The Purebred Spanish Horse
In the old days, the Spanish Horse of Kings was known and highly appreciated by the European courts. Used as a war horse by the European royals of those days, it developed many movements and skills to help and protect its rider in battle.
Extreme and demanding movements were developed by the masters of those days, to be used in battle. Examples of such are the impressive "airs above the ground", such as "levade", "capriole" and "courbette", still performed today at places such as the Spanish Riding School in Vienna.
Other movements were also developed for the same purpose of protecting a rider in war, movements that demanded much strength, collection and training from the horse. Examples of such movements that we still use today in the modern form of dressage, are "pirouette", "piaffe" and "passage".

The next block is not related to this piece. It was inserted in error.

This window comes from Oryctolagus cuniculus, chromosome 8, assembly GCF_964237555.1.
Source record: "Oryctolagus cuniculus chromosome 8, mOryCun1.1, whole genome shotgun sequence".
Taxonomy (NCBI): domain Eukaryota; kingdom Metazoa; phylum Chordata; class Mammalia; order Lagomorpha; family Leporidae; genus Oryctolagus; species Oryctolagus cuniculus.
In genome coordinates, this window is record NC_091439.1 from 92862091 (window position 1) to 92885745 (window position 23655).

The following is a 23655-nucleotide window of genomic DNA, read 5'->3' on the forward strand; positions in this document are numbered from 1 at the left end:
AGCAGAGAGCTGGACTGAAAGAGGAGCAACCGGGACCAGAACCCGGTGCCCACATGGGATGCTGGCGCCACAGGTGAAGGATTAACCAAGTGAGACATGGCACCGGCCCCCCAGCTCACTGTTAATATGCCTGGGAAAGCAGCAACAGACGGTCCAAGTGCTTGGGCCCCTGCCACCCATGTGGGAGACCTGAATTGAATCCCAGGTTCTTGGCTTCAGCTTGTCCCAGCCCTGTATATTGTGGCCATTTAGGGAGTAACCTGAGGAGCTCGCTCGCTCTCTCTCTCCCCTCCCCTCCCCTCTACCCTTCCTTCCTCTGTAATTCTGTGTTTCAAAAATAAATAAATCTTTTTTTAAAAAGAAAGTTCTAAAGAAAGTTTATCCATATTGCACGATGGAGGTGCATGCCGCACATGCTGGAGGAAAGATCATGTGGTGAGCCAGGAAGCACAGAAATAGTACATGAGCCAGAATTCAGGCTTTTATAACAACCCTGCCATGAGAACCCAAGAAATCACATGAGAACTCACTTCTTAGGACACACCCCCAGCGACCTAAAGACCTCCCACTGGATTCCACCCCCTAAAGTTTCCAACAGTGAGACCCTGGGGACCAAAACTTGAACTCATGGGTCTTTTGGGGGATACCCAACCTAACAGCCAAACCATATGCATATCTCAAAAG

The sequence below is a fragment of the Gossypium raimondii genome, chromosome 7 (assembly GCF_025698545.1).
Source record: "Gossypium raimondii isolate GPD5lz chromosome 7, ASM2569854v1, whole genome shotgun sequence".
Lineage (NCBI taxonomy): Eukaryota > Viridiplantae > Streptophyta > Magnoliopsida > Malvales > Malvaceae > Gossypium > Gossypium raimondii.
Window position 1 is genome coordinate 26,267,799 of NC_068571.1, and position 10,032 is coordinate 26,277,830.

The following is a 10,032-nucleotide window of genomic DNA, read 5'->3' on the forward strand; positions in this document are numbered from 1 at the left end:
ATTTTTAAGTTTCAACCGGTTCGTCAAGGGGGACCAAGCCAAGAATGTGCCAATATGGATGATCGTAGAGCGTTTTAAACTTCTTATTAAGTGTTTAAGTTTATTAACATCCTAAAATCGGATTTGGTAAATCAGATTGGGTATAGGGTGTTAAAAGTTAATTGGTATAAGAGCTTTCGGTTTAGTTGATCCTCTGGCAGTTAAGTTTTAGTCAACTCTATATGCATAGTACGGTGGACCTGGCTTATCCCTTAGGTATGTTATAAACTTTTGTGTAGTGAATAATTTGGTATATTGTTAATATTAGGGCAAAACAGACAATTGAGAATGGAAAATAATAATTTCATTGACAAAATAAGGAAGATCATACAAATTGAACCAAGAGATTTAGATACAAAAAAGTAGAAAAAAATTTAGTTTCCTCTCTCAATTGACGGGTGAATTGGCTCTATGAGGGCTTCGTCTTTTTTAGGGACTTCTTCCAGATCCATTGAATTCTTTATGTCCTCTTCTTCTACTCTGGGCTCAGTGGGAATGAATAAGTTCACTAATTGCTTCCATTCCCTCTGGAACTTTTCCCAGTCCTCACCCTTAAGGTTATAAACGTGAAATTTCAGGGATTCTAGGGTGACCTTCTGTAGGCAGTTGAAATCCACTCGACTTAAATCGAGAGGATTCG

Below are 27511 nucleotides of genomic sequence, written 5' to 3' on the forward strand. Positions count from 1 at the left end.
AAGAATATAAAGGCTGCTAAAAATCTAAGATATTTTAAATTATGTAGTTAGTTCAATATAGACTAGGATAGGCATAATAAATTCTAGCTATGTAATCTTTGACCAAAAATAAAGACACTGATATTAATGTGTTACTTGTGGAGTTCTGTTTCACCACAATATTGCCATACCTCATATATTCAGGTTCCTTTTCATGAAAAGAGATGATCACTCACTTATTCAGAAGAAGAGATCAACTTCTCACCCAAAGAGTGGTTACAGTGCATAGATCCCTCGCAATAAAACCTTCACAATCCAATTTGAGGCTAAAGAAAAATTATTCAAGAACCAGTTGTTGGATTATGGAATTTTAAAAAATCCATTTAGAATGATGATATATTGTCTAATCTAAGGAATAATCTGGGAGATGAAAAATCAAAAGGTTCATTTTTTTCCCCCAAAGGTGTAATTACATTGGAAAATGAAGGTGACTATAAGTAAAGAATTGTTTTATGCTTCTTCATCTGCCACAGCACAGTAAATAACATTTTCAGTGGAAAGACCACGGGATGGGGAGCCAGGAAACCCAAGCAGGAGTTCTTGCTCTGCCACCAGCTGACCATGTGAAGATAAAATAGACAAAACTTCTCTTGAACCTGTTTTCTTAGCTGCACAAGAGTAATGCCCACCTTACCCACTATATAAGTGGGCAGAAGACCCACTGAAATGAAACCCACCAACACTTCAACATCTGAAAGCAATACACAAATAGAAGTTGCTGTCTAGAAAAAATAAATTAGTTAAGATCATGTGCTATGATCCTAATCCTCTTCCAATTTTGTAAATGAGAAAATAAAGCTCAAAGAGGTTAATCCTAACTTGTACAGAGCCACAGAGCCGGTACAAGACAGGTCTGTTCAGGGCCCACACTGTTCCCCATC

Because of their long history as a horse of kings, the purebred Spanish horses of our days still have a natural talent for all movements that require a cooperative temperament, collection and strong hindquarters.
In our breeding, we aim to keep and develop these characteristics, so unique and precious in the world of horses.
Painting on Top of Page
Louis Philippe d'Orléans, Duke of Orléans, Saluting his army on the Battlefield, mounted on his purebred Spanish Horse. Painting by Alexander Roslin (Detroit Institute of Arts).
Louis Philippe d'Orléans (1725 – 1785), was a French prince and a member of the House of Bourbon, the dynasty that was at that time ruling France.
Painting by Alexander Roslin [Public domain], via Wikimedia Commons.